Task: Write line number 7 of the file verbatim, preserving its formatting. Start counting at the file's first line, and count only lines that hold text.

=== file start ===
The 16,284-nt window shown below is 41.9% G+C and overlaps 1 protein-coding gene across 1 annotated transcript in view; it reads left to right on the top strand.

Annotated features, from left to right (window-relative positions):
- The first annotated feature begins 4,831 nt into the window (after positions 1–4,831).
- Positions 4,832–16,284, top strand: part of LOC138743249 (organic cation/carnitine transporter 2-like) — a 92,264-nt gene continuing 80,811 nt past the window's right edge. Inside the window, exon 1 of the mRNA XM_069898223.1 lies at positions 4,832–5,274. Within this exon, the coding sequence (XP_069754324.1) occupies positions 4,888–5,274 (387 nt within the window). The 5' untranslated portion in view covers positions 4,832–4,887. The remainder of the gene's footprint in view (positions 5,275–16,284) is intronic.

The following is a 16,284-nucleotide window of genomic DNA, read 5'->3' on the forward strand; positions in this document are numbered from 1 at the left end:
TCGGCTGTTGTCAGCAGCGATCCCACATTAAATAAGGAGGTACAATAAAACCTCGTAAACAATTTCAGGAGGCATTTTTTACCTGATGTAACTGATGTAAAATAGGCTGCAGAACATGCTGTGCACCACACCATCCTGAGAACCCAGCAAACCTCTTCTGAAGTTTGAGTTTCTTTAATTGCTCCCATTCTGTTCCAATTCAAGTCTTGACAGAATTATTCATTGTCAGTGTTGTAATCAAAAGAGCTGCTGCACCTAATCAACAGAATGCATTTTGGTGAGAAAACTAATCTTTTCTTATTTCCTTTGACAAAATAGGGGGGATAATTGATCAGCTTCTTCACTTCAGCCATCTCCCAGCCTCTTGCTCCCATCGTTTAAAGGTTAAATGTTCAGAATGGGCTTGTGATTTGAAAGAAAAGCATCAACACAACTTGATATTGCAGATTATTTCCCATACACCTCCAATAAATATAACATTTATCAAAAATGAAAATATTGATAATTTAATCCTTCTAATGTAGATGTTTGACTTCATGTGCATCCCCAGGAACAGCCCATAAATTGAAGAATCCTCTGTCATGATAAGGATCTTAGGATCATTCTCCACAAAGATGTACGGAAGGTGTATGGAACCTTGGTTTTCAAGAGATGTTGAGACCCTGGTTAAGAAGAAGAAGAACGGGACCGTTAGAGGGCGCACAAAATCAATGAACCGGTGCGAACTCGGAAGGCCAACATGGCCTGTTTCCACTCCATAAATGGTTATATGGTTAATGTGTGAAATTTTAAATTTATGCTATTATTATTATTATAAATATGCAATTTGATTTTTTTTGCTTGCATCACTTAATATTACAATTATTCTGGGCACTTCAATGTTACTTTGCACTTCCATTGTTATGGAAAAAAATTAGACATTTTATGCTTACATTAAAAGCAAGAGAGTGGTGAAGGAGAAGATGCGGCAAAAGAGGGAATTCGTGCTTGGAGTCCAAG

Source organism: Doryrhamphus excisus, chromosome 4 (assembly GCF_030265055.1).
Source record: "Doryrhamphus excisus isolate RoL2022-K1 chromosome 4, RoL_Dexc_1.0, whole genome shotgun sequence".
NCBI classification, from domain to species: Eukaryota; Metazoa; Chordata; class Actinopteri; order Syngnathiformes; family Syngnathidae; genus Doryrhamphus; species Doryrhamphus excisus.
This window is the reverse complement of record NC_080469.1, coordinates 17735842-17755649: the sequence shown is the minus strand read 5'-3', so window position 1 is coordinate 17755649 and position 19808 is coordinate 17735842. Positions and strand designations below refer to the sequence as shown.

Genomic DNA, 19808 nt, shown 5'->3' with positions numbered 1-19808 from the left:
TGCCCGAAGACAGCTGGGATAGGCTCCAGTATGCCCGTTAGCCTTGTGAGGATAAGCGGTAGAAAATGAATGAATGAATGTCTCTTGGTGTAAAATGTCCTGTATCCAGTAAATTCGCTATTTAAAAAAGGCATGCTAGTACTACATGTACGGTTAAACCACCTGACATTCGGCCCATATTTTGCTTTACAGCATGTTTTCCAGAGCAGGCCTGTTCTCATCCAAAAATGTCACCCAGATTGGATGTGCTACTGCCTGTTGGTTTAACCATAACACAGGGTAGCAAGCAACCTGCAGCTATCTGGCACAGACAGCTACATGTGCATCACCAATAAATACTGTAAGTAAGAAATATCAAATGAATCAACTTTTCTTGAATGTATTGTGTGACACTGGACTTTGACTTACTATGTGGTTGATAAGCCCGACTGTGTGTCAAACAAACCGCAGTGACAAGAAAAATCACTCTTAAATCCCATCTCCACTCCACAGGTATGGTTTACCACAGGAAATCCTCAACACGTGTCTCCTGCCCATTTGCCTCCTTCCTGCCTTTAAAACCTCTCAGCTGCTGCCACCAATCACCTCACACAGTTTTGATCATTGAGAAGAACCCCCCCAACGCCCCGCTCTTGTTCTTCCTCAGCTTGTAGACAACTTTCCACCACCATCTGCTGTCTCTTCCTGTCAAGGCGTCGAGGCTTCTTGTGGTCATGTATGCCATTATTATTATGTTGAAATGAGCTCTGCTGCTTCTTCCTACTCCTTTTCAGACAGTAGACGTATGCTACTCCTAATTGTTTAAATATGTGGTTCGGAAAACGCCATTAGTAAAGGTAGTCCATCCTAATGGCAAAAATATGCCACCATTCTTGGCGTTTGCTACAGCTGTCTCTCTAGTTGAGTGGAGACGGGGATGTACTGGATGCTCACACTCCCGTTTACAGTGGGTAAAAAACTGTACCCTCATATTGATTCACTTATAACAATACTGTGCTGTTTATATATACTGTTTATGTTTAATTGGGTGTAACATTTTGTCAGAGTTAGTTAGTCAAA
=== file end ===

Source organism: Doryrhamphus excisus, chromosome 4 (assembly GCF_030265055.1).